Members of the Yemeni Red Crescent distribute aid to displaced families in the al-Saleh neighbourhood north of the southern Yemeni city of Aden on June 22, 2015
Members of the Yemeni Red Crescent distribute aid to displaced families in the al-Saleh neighbourhood north of the southern Yemeni city of Aden on June 22, 2015 © Saleh Al-Obeidi - AFP/File
Members of the Yemeni Red Crescent distribute aid to displaced families in the al-Saleh neighbourhood north of the southern Yemeni city of Aden on June 22, 2015
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AFP
Last updated: June 23, 2015

More than 3,000 dengue cases in Yemen since March: WHO

More than 3,000 dengue cases have been reported in conflict-ravaged Yemen since March, the World Health Organization warned Tuesday, adding that the actual figure could be far higher.

The Saudi-led air strikes launched in late March have crippled an already weak health infrastructure, and lack of water and sanitation facilities are exacerbating the situation, WHO spokesman Christian Lindmeier told reporters.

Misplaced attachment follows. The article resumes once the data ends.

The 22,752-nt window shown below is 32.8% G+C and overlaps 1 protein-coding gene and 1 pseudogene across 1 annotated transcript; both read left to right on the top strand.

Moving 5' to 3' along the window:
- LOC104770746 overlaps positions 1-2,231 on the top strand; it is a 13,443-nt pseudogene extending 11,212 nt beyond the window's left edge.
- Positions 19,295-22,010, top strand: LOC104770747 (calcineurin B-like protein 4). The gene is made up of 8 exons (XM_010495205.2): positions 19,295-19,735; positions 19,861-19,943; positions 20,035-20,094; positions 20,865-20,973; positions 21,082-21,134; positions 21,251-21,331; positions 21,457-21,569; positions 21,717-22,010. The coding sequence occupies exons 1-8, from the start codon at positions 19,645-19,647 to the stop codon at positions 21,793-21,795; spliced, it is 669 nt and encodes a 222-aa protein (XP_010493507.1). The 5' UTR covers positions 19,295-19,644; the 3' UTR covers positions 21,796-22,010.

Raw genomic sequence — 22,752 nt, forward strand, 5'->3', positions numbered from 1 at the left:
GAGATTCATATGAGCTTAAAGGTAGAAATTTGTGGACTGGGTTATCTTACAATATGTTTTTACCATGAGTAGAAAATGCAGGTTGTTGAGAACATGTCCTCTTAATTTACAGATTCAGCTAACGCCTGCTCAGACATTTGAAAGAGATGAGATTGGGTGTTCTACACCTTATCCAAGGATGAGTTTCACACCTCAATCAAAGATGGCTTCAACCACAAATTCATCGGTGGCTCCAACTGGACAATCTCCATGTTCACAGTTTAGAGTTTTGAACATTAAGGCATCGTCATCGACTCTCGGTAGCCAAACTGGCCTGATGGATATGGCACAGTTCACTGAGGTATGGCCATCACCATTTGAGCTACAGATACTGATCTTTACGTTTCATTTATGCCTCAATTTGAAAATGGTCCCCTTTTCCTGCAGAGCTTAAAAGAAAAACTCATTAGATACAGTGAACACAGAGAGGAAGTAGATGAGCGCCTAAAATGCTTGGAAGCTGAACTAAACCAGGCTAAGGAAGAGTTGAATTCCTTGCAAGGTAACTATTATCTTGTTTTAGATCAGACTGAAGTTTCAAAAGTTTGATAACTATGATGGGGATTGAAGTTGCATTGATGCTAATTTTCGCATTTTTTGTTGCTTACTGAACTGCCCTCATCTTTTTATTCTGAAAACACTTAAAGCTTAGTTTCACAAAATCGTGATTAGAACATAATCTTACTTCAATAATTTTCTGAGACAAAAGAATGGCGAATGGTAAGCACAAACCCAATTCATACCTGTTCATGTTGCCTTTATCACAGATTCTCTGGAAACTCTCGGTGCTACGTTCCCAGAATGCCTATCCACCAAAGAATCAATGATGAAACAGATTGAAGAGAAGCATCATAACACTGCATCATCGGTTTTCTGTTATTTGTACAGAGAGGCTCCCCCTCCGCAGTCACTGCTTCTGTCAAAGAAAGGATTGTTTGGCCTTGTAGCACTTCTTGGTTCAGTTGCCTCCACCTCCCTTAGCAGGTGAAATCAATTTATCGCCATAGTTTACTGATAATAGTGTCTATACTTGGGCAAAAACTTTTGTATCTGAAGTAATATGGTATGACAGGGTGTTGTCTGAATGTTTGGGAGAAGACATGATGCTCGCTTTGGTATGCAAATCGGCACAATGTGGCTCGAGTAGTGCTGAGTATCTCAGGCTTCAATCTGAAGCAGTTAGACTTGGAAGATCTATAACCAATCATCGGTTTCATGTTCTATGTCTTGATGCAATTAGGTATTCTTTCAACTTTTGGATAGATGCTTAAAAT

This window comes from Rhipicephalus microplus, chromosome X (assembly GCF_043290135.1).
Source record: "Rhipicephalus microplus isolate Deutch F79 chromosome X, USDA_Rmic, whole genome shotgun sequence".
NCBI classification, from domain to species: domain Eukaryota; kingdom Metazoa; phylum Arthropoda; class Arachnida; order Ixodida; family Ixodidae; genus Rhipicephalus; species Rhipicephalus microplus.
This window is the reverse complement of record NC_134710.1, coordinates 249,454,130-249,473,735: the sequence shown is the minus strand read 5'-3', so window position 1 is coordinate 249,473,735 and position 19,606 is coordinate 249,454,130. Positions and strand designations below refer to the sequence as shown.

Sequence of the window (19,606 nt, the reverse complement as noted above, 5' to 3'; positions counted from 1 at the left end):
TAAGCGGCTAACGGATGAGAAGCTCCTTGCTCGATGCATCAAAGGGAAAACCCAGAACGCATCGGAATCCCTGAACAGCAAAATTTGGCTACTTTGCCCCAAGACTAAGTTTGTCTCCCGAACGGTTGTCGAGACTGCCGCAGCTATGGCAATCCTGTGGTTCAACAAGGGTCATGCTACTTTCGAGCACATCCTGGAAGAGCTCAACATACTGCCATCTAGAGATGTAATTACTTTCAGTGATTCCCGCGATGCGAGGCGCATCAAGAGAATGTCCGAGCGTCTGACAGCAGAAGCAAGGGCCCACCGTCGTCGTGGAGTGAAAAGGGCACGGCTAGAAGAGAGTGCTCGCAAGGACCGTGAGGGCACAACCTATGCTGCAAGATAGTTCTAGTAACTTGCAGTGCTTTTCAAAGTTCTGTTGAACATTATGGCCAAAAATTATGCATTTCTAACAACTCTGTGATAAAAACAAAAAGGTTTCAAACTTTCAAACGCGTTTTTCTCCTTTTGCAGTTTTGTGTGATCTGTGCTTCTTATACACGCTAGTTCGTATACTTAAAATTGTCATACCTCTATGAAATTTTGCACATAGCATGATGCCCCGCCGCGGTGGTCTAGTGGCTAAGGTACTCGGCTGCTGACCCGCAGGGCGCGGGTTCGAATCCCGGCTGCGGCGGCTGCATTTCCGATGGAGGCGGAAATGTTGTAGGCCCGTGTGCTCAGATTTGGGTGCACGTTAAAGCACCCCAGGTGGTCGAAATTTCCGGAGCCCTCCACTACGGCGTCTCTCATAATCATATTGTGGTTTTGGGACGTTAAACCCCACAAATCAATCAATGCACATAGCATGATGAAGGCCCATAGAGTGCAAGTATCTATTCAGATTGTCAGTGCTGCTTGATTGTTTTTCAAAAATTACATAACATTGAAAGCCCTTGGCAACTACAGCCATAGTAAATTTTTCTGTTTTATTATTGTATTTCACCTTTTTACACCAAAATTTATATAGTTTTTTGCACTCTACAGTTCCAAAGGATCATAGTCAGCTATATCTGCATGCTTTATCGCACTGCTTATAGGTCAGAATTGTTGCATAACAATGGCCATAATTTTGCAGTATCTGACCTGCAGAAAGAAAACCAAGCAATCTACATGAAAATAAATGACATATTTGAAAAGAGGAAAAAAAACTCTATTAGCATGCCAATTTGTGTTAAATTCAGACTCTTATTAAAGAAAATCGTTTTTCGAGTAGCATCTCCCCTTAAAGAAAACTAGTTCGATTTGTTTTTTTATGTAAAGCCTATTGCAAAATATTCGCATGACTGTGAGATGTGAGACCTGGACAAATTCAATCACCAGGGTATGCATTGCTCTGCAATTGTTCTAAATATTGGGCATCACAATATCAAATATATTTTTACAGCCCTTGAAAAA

"More than 3,000 suspected dengue cases have been reported since March 2015 but the numbers are expected to be considerably higher," he said.

"Some NGOs are reporting more than 6,000 cases, that is double the officially reported cases."

The mosquito-borne infectious disease is endemic in Yemen, the poorest country in the region, and spikes every year between April and August, he said, warning though that the figures were far higher this time around "as a result of the current conflict."

"The crisis has severely impacted access to water and sanitation, preventive and clinical services as well as shelter," he said.

"Hundreds of cases are expected in Aden alone in the coming weeks," he said, referring to Yemen's main port city.

"Access to care has been severely impacted with nearly a 50 percent drop in total consultations in 2015 since the conflict began," Lindmeier said.

Dengue symptoms include severe abdominal pain, persistent vomiting and circulatory system failure. The disease can be fatal.

The spike in the disease comes on top of the violence suffered across the country.

More than 2,600 people have been killed in Yemen since March, according to UN figures, and almost 80 percent of the population -- 20 million people -- are in need of humanitarian aid.

The situation is particularly serious in Aden, where residents have complained of food and water shortages and health officials are warning of the spread of disease.

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